After I posted yesterday’s article on how we are perpetuating the pandemic, I thought about my own contribution to this global drama, about how to minimize or stop my thoughts, etc.
Then I thought about the differences among belief, thought, intention, command, affirmation, prayer, wish, etc. What are the energetic and metaphysical differences among these?
A Taiwanese spiritual teacher described a thought as a dot on a piece of paper and a belief as many many many dots on the same spot of the piece of paper. So if you can imagine, dotting one spot a hundred times, that’s the strength and intensity of a belief.
Approaching it from another angle, my own experience of a belief is something that is firmly planted in your body, in every cell, in every breath, in the fabric of your being. It oozes out of you, forming your thoughts, your words, your actions, and by extension, your life and life path.
I feel that it is my soul that has implanted this belief into my being, because I know very clearly that my soul has other projects that it wants me to focus on and does not want my attention to be taken away by the virus, hence my entire personhood is heavily infused with the belief that me and the virus will not mesh. That belief pervades every part of my being that when the pandemic came online, it immediately switched on the belief. And because I felt it in every part of my being, instead of some spiritual practice that I had to do to make myself believe or to pretend to believe, I naturally conducted my life as if there was no such thing, that it was irrelevant to me.
In the book The Way Toward Health, by Jane Roberts, Seth mentioned that people who had the genetic heritage of a disease did not necessarily develop the disease. The determining factor was belief.
At my mother’s funeral, my cousin said to me, “Because …, you also have a chance of getting cancer.” She was well-intentioned, but upon hearing it, I thought, ‘Bullshit!’ I didn’t verbalize my thought, as I was expected to worship my elders, which by their definition meant that I had to accept whatever they said. Years went by and she developed cancer, while I didn’t. It makes sense to me that she would get cancer, as she believes in it, whereas I vehemently rejected it. I knew with absolute certainty that I would not get cancer. So when she cursed me so lovingly, it generated an explosive thought and emotion from deep within me. I ferociously repelled the idea and the possibility of it. There was no chance that she could succeed in planting that thought in me. My belief was bulletproof. I was a kid at the time. I didn’t know anything about belief system. And obviously I didn’t have any caregivers who could protect me from toxic thoughts. I fended for myself.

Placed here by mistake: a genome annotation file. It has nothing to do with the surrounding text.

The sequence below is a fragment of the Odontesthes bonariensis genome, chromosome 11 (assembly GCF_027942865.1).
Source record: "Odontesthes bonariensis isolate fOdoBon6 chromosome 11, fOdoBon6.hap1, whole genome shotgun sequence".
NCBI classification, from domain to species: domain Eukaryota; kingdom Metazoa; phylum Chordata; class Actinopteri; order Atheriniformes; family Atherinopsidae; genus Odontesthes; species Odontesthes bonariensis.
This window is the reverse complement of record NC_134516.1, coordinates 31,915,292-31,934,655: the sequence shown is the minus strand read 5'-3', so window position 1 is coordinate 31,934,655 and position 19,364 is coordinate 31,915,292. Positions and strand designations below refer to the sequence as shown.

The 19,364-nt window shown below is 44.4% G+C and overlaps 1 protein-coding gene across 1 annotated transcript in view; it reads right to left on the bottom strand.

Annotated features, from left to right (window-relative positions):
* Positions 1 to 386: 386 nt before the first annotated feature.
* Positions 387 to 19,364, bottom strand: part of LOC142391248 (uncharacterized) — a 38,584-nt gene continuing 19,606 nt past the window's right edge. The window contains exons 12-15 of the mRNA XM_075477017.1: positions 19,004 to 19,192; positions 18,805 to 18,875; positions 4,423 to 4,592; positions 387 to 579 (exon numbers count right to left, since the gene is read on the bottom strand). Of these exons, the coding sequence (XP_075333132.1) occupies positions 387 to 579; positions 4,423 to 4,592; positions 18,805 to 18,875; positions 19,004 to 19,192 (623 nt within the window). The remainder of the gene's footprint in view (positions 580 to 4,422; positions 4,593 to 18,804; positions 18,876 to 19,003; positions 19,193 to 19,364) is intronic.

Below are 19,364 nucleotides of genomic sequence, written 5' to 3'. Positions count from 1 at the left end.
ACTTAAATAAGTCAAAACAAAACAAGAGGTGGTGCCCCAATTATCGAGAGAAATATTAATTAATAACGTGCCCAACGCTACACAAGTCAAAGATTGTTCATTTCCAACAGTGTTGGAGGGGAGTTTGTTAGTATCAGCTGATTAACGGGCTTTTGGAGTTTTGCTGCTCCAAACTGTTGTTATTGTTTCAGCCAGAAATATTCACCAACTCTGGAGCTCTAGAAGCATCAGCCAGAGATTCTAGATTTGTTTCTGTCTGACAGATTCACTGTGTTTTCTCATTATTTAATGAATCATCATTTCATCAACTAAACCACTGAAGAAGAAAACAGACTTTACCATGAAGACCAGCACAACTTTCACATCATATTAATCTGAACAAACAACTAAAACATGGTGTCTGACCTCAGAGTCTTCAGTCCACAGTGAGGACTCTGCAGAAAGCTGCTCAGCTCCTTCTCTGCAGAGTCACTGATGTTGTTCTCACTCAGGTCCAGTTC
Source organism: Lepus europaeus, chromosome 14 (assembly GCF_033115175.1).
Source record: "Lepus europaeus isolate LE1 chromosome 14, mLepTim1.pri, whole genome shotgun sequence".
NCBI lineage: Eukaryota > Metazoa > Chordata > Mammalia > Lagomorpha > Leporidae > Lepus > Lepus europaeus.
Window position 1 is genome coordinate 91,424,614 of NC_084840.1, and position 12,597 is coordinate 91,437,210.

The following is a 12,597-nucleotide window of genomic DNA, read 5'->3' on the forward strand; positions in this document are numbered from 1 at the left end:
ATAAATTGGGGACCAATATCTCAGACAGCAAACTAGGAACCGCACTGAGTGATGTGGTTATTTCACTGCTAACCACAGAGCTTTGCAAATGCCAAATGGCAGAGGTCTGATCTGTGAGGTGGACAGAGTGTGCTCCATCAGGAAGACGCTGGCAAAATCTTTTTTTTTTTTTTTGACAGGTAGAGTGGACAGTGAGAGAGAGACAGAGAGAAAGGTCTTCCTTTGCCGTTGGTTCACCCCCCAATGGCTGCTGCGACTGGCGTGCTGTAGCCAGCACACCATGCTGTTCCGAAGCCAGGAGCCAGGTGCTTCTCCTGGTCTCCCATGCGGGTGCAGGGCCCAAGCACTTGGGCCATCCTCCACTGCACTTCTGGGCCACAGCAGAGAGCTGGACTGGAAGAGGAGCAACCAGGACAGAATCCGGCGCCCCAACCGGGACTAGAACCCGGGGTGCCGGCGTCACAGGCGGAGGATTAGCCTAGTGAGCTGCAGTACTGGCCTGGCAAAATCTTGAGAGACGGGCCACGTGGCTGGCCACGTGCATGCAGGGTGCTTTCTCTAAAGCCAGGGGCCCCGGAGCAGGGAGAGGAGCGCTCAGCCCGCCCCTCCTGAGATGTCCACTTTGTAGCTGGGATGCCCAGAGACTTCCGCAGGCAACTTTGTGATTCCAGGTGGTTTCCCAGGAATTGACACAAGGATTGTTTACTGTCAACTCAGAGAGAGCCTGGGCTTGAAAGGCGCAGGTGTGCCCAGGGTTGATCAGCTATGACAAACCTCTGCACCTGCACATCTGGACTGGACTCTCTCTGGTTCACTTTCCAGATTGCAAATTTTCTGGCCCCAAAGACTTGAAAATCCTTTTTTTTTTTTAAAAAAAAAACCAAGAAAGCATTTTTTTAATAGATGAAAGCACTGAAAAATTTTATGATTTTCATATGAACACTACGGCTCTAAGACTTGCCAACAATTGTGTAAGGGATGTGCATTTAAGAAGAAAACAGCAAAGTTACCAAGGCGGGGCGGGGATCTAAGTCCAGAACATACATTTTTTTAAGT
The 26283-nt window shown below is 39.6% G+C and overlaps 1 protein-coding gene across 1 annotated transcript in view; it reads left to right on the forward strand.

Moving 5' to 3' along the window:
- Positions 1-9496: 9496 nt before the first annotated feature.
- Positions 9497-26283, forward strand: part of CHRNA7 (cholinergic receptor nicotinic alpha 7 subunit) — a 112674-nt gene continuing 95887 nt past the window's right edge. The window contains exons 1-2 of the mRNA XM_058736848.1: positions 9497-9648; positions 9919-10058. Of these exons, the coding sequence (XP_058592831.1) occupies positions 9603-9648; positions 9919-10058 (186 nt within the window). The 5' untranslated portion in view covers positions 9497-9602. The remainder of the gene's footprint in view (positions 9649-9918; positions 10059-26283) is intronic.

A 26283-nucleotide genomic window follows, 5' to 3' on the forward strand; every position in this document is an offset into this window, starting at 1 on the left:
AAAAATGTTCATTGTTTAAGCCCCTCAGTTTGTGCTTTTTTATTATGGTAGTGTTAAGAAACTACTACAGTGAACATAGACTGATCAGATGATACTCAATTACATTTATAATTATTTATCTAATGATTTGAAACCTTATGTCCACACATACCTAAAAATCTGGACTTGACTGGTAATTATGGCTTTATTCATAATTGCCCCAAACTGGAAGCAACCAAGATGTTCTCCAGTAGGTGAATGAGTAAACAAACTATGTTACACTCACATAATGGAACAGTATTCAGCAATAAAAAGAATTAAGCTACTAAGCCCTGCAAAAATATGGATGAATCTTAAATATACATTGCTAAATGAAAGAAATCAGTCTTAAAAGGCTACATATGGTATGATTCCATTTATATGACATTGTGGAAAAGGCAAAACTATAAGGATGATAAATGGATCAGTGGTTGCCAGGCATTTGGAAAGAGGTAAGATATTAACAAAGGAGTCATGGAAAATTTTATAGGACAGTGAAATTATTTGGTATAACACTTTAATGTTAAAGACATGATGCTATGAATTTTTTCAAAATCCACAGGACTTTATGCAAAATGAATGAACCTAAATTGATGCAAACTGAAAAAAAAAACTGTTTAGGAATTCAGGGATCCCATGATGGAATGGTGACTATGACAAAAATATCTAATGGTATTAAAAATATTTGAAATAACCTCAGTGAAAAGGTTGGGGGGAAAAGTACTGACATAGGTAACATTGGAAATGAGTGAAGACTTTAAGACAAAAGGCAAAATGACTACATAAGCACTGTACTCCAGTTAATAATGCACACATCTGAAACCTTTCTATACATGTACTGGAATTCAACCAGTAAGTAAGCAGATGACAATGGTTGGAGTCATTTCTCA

To me, intention is a general guideline that steers how things will progress. It defines the shape, direction, and scope of how things will develop. Usually my vision of the event will materialize more or less; I don’t have to set the intention formally or consciously, that holding the thought is enough. But it has to be clear and firm.
Sometimes my intention seems more like a command, which to me is a demand of how I want things to be. The difference is insistence and rigidity. Command is like an intention with more assertion of power. Frankly, I don’t feel a high efficacy with using commands. Rather, I feel my powerlessness bouncing back at me.
Affirmation is an interesting concept from the spiritual community that to be honest, I still find a bit awkward and alien. It’s like a right-handed person using chopsticks with the left hand.
Therapists had prescribed affirmations to me, to shift underlying negative beliefs or whatever, but I felt that it was like using one chopstick (instead of two) to eat noodles.
I find that affirmations can be a bit tricky because it requires a very precise lexical assembly in order to match up with the exact vibration that I need. A slight tweak of the sentence can shift the frequency of the affirmation and hence changes its effect. So I sometimes end up using telepathy instead of words. I would say the telepathic method is more effective than the linguistic method, as the former operates at a subtler level of consciousness.
I don’t know the effect of a prayer because I am not religious and don’t pray. But I see it sometimes in the spiritual community, and I have no idea how it works. For me, it’s like posting my thought to the ether. The thought is like a seed and the ether is like a field in which everything and anything grows.
I think a wish is similar to a prayer, in the sense that I post my desire to the ether.
I find that there is less exertion of personal power in using prayer and wish.
. . .
After examining different kinds of thoughts above, I have a better idea of how to not generate more thoughts to perpetuate the pandemic, while at the same time remove the proof of vaccination requirement. Just hold the thought and feel the shift in the ether.